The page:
How did your connection with Freak Kitchen start out?

I met guitarist Mattias Eklundh met years ago, don't even remember how or who introduced us, but we hit it off as friends quickly. I invited him to play on one of my songs, he did the same, we'd do shows together on tour, I'd torture young guitarists in the Swedish woods with him as a guest teacher at his Freak Guitar Camp - Mattias is a wonderful guy, one of the best people out there. The whole band is. Mattias and I have been talking about doing a "Freak-Foot" album together for years, but never can find the time to pull it together. Ah, some day...

How did you end up using a fretless guitar?

Vigier Guitars has been making one for 20 years, but very few people had embraced it. From the first time I heard it I thought it was the coolest thing and started using it. Been playing Vigier guitars since '97, got a fretless in '99 - gets such a unique sound, real fun to play.

I read that you had a signature guitar put out for you by Vigier guitars, can you describe the model and what makes it unique?

Yes, Vigier just put it out in January 2006. Nothing crazy, not a flying foot or a chunk of cheese - a 'Normal' guitar, customized with the pickups and wiring I use (split coil and out-of-phase settings,) non-floating vibrato (stays in tune when you break a string,) and a hole to stick your thimble when you're not using it :P

Yeah, about the thimble (metal cap used in sewing that you put over your fingertip so you don't get jabbed with the needle...), I keep it on the little finger of my picking hand and tap with it - after the neck ends and the string keeps going, I use it to get the higher notes.

How did you get involved with such different (and main-stream) projects as playing in a Jessica Simpson track?

Usually stuff like that is through a friend of a friend looking for a guitarist - I had a friend of a friend that was making a club re-mix of her song "Irresistible" and I laid down a bunch of guitar tracks and helped mix it. Did a few things like that... did it for a Turkish composer that was doing music for CNN-Turkey, for a few club/dance re-mixes of pop songs... man, I just like playing guitar, gimme some music to play to and I'm there.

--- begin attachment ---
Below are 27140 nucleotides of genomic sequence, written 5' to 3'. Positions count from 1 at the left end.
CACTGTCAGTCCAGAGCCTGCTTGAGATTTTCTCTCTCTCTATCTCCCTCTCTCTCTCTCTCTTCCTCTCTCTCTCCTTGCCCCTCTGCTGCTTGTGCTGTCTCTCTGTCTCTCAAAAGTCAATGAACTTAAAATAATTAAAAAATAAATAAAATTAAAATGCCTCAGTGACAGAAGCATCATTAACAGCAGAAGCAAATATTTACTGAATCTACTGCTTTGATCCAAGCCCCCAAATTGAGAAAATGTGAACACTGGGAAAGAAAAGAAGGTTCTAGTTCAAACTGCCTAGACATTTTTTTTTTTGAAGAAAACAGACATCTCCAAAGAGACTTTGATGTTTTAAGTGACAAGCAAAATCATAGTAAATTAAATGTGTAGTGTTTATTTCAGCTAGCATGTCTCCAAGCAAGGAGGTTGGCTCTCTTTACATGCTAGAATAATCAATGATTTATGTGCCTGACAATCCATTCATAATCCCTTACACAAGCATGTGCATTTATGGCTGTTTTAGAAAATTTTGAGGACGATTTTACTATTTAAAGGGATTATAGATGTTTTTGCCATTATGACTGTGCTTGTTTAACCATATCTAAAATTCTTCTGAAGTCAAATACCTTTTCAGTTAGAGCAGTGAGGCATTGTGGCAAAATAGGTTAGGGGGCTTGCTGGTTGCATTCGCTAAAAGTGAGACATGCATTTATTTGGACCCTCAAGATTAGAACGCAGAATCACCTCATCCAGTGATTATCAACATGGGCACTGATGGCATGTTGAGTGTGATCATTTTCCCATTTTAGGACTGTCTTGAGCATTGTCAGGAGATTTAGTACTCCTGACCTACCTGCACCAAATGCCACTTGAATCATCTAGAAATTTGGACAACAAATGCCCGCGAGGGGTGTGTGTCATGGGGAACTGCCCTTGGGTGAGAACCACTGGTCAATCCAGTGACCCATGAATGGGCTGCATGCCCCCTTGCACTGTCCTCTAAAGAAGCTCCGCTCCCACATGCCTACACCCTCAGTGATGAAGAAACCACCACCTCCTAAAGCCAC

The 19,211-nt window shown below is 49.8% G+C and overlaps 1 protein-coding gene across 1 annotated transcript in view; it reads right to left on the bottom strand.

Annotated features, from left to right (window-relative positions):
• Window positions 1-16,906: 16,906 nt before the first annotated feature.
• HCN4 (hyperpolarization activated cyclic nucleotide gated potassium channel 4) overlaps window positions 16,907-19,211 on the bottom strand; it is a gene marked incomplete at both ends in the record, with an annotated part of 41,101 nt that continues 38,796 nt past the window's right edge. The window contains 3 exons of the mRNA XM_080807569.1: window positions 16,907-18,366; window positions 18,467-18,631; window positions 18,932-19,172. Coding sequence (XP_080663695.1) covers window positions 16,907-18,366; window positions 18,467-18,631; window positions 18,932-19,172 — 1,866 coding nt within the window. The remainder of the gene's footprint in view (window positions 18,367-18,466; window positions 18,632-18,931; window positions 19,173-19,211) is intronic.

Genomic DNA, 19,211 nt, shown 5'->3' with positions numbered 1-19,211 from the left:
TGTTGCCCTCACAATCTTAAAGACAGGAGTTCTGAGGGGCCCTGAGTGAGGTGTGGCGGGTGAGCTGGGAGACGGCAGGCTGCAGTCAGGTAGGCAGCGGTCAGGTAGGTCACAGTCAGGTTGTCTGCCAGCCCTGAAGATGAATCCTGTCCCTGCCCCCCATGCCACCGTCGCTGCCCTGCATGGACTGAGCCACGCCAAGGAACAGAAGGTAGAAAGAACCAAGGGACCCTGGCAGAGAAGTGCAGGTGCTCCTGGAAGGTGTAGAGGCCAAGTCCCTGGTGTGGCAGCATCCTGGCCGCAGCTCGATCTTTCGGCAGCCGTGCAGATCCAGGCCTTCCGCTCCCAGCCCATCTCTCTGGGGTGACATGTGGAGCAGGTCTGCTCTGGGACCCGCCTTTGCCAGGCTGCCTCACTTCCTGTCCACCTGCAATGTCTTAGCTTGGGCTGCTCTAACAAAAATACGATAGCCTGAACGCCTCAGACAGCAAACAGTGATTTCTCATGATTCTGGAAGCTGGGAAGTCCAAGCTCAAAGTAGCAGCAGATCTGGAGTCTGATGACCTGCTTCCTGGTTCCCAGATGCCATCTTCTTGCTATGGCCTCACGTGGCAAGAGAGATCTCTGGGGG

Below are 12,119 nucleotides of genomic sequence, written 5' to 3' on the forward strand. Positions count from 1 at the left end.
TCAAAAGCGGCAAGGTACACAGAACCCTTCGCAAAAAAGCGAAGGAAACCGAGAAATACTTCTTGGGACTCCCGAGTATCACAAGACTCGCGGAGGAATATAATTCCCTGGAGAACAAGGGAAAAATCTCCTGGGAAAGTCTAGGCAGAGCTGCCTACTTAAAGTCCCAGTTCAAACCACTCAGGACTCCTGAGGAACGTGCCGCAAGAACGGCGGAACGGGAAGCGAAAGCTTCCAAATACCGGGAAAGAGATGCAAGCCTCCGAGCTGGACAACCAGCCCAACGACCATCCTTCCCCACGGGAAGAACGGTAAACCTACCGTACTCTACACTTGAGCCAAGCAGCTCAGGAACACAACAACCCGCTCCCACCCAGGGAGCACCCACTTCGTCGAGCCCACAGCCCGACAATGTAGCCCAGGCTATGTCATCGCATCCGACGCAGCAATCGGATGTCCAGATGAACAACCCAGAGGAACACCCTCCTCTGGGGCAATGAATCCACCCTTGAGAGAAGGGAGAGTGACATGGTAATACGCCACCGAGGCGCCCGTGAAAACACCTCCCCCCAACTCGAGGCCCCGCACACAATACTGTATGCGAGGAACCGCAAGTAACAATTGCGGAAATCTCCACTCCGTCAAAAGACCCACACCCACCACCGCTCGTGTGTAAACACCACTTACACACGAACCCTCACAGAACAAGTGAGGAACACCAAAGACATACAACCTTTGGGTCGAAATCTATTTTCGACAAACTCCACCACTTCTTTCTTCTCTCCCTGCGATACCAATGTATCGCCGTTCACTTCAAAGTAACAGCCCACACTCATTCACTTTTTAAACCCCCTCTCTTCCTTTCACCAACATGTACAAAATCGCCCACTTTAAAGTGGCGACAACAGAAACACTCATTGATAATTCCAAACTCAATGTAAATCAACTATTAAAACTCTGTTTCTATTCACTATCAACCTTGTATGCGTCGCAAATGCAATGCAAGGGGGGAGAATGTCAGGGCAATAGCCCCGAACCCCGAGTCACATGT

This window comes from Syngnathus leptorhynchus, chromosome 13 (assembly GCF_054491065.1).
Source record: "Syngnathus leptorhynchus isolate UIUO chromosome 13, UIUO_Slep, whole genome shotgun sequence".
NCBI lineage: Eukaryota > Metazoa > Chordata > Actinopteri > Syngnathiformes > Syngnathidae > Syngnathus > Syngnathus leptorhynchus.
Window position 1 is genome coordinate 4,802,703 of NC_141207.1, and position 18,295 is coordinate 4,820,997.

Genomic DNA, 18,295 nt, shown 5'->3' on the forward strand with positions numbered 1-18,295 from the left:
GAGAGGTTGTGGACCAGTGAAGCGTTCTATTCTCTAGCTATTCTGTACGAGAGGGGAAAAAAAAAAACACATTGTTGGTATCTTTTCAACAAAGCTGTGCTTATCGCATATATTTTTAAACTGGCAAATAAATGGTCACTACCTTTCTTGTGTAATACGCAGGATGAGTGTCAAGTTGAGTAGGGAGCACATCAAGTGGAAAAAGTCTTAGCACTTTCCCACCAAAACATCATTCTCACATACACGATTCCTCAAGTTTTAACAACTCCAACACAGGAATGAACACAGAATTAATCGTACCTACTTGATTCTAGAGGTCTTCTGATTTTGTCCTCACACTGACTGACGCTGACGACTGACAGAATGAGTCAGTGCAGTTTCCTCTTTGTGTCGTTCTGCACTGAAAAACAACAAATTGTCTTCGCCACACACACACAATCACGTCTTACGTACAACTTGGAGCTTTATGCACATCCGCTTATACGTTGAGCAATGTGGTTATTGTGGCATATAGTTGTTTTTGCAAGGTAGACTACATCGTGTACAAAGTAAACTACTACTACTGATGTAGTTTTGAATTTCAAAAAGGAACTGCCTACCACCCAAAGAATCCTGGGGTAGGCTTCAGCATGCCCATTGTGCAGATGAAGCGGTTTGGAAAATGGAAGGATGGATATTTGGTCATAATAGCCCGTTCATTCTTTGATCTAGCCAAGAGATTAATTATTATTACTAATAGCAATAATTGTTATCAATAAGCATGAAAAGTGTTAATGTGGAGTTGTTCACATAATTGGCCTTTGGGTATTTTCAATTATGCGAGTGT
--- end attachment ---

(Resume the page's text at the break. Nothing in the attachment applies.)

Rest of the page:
On what label are your albums released? It's impossible getting them here in Israel...

I release them myself on the internet, but not in stores. They're at my site, Cdbaby , Amazon, iTunes - you can get them anywhere in the world , as long as ya can get on the internet...

Why did you decide naming your 2002 album "9/11" and how did the idea for donating the profits from that album come up?

The album was half-instrumental and was gonna be called "Guitars Suck," but as I was finishing it up, the terrorist attacks in the US happened, and I felt I needed to do something helpful with the album, so I donated all the proceeds to the Red Cross. I changed the name so people would easily identify it
as the benefit album..

How, and why, did you get involved with the MS Research Foundation?

My best friend, Ralph Rosa, was diagnosed with the disease in 1997 - he started a non-profit organization with the help of family and friends and we work together to organize benefit shows to raise money for medical research.

A friend of mine claims you're actually Jewish, and have actually visited Israel, if that's not complete bullshit, can you give more details?

Yes, I am, but I've never visited Israel - not yet. I hope to in the near future...

Why do you take the time answering every E-mail that you get?

If someone cares enough to send me a message, the least I can do is let 'em know I got it and appreciate what they have to say. People's thoughtfulness and kindness means a lot, it's what makes it all worth doing, knowing you're making people happy. It's not always easy to respond - sometimes there isn't enough time, and I get bad hand pain from typing that makes it hard to play guitar, but I try my best to at least send a small message letting them know I care.

What is the next step in regards to your solo career now?

Time to write more music. Got some song ideas brewing in the back of my head - gotta bring them to the front and do another album. Who knows, maybe Mattias and I will finally get our Freak-Foot album started...